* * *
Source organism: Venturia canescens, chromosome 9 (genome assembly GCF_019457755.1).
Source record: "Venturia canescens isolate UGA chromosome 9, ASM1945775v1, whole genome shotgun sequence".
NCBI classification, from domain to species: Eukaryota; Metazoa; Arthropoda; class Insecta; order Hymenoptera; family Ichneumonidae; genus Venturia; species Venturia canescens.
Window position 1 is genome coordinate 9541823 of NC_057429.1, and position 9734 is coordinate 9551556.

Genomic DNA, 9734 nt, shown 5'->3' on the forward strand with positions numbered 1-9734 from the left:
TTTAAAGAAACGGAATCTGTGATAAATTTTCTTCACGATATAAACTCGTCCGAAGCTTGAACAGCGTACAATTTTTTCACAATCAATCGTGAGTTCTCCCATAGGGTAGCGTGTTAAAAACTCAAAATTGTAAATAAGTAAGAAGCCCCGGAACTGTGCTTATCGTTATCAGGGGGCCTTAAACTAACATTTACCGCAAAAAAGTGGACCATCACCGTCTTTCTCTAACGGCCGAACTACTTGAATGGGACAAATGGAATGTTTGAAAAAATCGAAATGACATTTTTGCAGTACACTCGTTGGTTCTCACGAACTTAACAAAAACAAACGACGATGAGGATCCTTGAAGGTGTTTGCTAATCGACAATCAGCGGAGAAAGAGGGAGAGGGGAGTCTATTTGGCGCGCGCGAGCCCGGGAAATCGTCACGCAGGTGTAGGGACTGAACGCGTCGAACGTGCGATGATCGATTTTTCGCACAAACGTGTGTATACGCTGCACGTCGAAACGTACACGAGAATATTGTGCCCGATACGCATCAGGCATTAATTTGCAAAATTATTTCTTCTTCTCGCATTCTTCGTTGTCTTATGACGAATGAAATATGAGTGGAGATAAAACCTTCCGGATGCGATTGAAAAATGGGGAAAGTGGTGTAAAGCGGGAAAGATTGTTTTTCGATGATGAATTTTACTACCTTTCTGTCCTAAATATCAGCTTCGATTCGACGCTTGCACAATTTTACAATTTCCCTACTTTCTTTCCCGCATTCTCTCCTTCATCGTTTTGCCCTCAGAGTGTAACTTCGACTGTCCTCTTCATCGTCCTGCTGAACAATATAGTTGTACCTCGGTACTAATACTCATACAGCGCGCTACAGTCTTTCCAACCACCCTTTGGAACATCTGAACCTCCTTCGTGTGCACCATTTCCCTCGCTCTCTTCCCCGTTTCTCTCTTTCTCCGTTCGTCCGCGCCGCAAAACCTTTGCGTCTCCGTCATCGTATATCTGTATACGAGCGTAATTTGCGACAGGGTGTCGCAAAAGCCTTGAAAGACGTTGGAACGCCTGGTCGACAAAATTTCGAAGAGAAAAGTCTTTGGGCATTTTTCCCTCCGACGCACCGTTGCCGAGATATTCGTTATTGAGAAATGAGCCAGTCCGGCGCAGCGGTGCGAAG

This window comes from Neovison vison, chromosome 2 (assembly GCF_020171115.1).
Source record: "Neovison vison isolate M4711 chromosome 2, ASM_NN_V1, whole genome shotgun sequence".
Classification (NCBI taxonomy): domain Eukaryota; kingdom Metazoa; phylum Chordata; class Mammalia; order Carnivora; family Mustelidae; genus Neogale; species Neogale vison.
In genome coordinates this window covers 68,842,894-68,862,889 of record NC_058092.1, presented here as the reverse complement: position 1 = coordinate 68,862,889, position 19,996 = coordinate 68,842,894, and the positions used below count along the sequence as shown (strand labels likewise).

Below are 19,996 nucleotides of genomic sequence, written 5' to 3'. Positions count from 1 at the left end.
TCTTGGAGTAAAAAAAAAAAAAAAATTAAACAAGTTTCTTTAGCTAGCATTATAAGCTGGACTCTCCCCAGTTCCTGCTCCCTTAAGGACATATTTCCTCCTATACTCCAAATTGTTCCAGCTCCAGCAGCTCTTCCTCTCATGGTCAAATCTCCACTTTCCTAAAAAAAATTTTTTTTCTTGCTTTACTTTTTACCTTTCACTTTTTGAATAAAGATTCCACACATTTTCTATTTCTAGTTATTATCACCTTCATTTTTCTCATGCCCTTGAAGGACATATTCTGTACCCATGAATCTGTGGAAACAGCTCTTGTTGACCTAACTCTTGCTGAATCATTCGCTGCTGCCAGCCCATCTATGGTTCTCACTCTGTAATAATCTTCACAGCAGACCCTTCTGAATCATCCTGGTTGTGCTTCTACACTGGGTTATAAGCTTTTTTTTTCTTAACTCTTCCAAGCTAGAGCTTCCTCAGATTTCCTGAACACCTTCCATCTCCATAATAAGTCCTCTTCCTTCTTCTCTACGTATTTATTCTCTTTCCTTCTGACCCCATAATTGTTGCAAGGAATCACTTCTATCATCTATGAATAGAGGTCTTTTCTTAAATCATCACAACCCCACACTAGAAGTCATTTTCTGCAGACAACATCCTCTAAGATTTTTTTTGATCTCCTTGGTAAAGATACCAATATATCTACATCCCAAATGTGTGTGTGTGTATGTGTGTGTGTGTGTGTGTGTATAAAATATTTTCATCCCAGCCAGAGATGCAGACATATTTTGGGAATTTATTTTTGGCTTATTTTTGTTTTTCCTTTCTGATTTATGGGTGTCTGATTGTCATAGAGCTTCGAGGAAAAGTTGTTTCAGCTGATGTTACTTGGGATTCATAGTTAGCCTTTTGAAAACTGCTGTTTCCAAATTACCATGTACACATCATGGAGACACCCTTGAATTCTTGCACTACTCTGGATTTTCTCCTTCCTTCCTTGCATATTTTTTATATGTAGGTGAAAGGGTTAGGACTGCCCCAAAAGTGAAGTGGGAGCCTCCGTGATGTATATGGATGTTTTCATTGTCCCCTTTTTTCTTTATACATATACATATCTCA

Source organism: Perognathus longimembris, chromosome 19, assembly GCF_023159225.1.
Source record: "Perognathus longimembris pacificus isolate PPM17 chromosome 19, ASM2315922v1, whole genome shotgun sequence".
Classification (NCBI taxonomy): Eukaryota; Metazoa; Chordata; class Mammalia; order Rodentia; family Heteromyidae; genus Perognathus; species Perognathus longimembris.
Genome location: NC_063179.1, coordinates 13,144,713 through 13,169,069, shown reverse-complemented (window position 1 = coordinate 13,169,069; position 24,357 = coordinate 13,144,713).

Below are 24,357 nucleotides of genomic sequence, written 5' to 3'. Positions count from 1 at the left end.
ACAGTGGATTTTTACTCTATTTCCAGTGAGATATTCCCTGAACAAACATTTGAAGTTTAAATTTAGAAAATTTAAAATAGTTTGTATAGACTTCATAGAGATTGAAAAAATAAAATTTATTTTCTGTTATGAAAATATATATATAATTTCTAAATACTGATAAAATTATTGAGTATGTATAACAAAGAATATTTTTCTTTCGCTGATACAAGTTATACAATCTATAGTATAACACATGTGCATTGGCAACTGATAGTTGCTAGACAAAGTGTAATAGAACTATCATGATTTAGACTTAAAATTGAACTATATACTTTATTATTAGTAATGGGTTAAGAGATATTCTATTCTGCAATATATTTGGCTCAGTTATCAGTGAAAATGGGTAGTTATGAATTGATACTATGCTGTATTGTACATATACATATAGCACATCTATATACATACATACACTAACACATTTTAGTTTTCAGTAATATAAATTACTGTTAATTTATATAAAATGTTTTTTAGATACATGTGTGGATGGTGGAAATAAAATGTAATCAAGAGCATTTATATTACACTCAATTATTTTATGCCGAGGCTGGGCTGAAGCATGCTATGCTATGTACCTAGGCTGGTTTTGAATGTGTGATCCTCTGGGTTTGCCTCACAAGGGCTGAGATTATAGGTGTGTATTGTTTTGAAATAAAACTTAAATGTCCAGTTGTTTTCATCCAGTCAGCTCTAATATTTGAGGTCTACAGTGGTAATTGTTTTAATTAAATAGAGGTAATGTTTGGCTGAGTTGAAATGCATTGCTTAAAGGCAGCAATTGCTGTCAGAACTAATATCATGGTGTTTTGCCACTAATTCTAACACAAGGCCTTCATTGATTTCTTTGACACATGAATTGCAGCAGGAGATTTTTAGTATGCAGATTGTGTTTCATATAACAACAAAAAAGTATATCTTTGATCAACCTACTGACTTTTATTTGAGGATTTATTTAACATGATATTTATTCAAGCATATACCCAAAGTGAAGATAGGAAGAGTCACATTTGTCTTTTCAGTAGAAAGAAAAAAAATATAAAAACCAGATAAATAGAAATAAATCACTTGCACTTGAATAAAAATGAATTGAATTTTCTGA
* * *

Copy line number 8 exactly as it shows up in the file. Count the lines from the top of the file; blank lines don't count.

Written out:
Source record: "Neovison vison isolate M4711 chromosome 2, ASM_NN_V1, whole genome shotgun sequence".